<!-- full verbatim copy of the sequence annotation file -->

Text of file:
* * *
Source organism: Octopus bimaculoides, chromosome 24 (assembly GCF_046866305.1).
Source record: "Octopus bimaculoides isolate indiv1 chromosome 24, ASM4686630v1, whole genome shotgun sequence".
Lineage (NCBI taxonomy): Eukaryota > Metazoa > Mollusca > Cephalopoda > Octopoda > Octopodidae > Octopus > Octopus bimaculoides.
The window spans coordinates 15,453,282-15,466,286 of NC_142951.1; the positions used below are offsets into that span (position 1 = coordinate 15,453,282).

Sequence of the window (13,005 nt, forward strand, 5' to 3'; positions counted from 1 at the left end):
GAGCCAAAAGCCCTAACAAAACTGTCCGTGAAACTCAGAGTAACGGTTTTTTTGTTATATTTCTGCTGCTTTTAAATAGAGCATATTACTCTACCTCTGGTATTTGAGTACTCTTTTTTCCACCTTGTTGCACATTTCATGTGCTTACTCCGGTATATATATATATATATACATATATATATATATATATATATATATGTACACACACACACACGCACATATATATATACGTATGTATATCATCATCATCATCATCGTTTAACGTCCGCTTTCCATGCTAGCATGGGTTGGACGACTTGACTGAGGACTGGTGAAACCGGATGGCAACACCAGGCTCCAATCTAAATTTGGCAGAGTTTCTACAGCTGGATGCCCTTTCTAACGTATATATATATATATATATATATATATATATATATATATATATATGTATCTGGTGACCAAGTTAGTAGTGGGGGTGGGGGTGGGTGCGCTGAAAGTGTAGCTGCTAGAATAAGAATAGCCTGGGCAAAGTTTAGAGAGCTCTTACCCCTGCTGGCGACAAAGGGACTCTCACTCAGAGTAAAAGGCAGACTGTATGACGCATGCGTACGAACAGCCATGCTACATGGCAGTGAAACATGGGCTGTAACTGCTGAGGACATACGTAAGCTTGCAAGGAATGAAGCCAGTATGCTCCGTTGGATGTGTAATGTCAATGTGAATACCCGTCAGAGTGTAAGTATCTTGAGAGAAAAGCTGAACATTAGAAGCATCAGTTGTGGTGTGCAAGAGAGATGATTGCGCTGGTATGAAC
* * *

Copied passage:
Source organism: Octopus bimaculoides, chromosome 24 (assembly GCF_046866305.1).
Source record: "Octopus bimaculoides isolate indiv1 chromosome 24, ASM4686630v1, whole genome shotgun sequence".
Lineage (NCBI taxonomy): Eukaryota > Metazoa > Mollusca > Cephalopoda > Octopoda > Octopodidae > Octopus > Octopus bimaculoides.
The window spans coordinates 15,453,282-15,466,286 of NC_142951.1; the positions used below are offsets into that span (position 1 = coordinate 15,453,282).

Sequence of the window (13,005 nt, forward strand, 5' to 3'; positions counted from 1 at the left end):
GAGCCAAAAGCCCTAACAAAACTGTCCGTGAAACTCAGAGTAACGGTTTTTTTGTTATATTTCTGCTGCTTTTAAATAGAGCATATTACTCTACCTCTGGTATTTGAGTACTCTTTTTTCCACCTTGTTGCACATTTCATGTGCTTACTCCGGTATATATATATATATATACATATATATATATATATATATATATATGTACACACACACACACGCACATATATATATACGTATGTATATCATCATCATCATCATCGTTTAACGTCCGCTTTCCATGCTAGCATGGGTTGGACGACTTGACTGAGGACTGGTGAAACCGGATGGCAACACCAGGCTCCAATCTAAATTTGGCAGAGTTTCTACAGCTGGATGCCCTTTCTAACGTATATATATATATATATATATATATATATATATATATATATATATGTATCTGGTGACCAAGTTAGTAGTGGGGGTGGGGGTGGGTGCGCTGAAAGTGTAGCTGCTAGAATAAGAATAGCCTGGGCAAAGTTTAGAGAGCTCTTACCCCTGCTGGCGACAAAGGGACTCTCACTCAGAGTAAAAGGCAGACTGTATGACGCATGCGTACGAACAGCCATGCTACATGGCAGTGAAACATGGGCTGTAACTGCTGAGGACATACGTAAGCTTGCAAGGAATGAAGCCAGTATGCTCCGTTGGATGTGTAATGTCAATGTGAATACCCGTCAGAGTGTAAGTATCTTGAGAGAAAAGCTGAACATTAGAAGCATCAGTTGTGGTGTGCAAGAGAGATGATTGCGCTGGTATGAAC